Trip to Asia – The Plan and the Finances

The Plan

I haven’t talked about it a whole lot in my blog yet, but I wanted to write out my travel plan for the next five months. I also want to talk about costs of traveling, as people often think that travel has to be expensive. It’s simply not true, and I’ll explain more below.

I’ve wanted to travel Southeast Asia for a while now (especially Thailand), but I never put it as a priority until now. So after talking about it with Chika, we decided to make a plan and put it into action. We originally planned the trip with visits to Japan, Laos, Cambodia, and Vietnam, but it gradually changed. After Typhoon Haiyan in the Philippines, we decided to take time to volunteer there for disaster relief. After learning more about Myanmar, we became very excited to explore a country that just recently opened up for tourism (and is growing rapidly). With a few good layovers, we added short stints in Beijing, China, and Kuala Lumpur, Malaysia. After all this, our trip is tentatively looking like this:

New Jersey/New York January 4th – January 8th
Beijing, China 16 hour layover on the night of January 9th
Tokyo, Japan January 10th – January 17th
Kuala Lumpur, Malaysia 5-hour layover on January 18th
Thailand January 18th – February 1st
Myanmar February 1st – February 22nd
Northern Thailand February 22nd – March 1st
Laos March 1st – March 15th
Vietnam March 15th – April 5th
Cambodia April 5th – April 19th
Philippines April 19th – May 10th
Japan May 10th – May 24th

The Finances

travel finances

A few people have recently asked me recently how I am able to continue traveling without working. After all, traveling long-term is a big expense coupled with no income (at least in my case). The answer is quite simple and can be done by anyone with the desire to travel. Step 1: Live simply and cheaply while working a job. Step 2: Live simply and cheaply while traveling. This means that you’ll be saving as much money as possible while working and then stretching every dollar while traveling. I know this sounds painful, but once the lifestyle becomes normal, it’s very easy to make it happen. It involves sacrificing many luxuries which are considered normal (for example, I’ve never owned a smart phone and sold my TV several years ago). When traveling, you will probably need to give up luxuries like hotels, eating out (if you’re in an expensive country), and taxis. It means you’ll be in hostels, cooking, and taking local buses. After traveling with the latter lifestyle, I actually prefer it. I find that most adventures come from this type of travel and create many great stories and memories.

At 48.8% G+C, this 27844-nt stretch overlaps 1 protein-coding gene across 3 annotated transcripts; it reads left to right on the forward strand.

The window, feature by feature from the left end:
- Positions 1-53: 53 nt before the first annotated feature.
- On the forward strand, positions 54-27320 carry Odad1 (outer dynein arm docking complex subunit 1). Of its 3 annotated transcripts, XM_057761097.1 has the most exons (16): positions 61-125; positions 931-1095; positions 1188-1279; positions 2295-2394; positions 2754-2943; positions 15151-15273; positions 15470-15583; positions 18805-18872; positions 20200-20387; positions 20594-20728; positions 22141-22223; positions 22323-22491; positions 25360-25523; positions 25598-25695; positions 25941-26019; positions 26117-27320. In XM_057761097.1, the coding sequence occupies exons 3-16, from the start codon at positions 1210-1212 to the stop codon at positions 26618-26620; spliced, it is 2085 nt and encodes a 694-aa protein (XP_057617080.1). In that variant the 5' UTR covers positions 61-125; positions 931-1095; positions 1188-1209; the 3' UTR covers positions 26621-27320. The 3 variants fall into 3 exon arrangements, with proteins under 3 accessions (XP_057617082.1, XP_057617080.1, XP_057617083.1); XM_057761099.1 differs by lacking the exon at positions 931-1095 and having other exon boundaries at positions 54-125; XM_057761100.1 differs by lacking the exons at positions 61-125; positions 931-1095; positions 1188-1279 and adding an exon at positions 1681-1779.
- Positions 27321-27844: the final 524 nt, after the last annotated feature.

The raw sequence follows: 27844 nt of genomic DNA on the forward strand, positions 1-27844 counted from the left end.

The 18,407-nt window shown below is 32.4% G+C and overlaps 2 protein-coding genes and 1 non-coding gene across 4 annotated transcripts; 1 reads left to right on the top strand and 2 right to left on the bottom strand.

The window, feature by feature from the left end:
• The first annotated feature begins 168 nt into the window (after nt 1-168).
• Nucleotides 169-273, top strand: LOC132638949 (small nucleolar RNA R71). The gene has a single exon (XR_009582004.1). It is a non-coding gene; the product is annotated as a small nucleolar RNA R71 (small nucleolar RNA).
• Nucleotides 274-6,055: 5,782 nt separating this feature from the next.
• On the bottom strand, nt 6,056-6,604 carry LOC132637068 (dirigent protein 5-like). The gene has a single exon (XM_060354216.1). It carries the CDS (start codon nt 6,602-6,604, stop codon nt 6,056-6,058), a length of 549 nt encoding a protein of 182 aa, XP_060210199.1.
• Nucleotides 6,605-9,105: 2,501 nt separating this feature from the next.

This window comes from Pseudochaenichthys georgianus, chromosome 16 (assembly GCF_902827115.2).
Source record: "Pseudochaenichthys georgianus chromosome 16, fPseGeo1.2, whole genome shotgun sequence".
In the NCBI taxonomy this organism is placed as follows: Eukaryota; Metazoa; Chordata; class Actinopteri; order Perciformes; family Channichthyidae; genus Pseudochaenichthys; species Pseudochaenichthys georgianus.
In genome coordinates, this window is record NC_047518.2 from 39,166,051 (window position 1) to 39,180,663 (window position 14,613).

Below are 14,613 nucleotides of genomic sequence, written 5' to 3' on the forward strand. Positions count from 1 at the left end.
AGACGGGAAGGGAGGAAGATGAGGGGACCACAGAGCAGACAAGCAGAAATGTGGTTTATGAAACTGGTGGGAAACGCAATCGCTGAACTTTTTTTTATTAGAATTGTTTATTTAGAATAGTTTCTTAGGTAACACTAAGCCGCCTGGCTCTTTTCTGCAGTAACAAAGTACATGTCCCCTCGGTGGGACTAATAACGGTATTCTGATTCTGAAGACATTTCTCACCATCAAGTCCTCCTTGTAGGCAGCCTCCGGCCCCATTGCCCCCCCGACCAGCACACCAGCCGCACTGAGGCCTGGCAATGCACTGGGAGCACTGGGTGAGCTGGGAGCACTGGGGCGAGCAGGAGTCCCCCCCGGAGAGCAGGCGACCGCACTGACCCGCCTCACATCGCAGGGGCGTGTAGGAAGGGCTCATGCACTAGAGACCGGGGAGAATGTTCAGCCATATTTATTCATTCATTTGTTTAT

Another way to get the most value from a trip is to travel longer. The cost of the plane ticket is oftentimes the biggest expense of the trip. More days in a trip means that the cost of the plane ticket per day of travel decreases. A 2-week trip can easily cost $2,000. Compare this to my 7-month trip to South America which cost $8,000 or to my 5.5-month trip to Central America which cost about $5,500. I understand that taking this amount of time off is not possible for everyone in their jobs. But it is possible if you’re willing to make sacrifices.

Finally, I travel to countries that are great values. Nicaragua has so much to offer as far as adventure, outdoors, food, and culture, and it’s just a small fraction of the cost when compared to countries in Europe. Thailand, from what I know, has so much to offer, especially in beaches, unique foods, and culture, and it’s very cheap relatively to Australia. Obviously I don’t judge countries based solely on cost, but some countries are better values than others.

So I give you my budget for a 4 and a half month trip to Southeast Asia:

Flights $1,600
Hostels ($10/night) $1,200
Food ($7/day) $840
Visas $180
Buses/Transportation $1,000
Tours/activities $1,000
Japan ($20/day hostel, $12/day food, $500 transport) $940
Travel Insurance ($48 per month) $240
Total $7,000

Because Japan is much more expensive than the other countries, I split it out into it’s own line on the budget. Some are hard to calculate, like how much buses and other transport will cost. But others, like flights, are already pretty much locked in.

At first look, $7,000 may seem like a huge amount of money. But if you compare it to the average cost of living in a developed country, it’s not bad at all, coming out to about $1,500 per month including everything. It’s easy to spend $1,500 alone on rent/a mortgage in many parts of the US and Europe. Heck, renting a closet in New York City can cost more than that. But money can be stretched much further while traveling to less expensive countries for longer periods of time.

As you can now see, I am not performing magic. It’s a simple equation that is easy to be done. It involves living simply, giving up expensive “wants”, and stretching every dollar. Once getting into this mindset, things become easy and traveling long-term does not seem so far-fetched.

About Trent

I started Frugal Purpose to share my love of personal finance to assist your pursuit of a more fulfilling life. I am a financial analyst by trade, traveler at heart, and want to share with you the beauty of this world.


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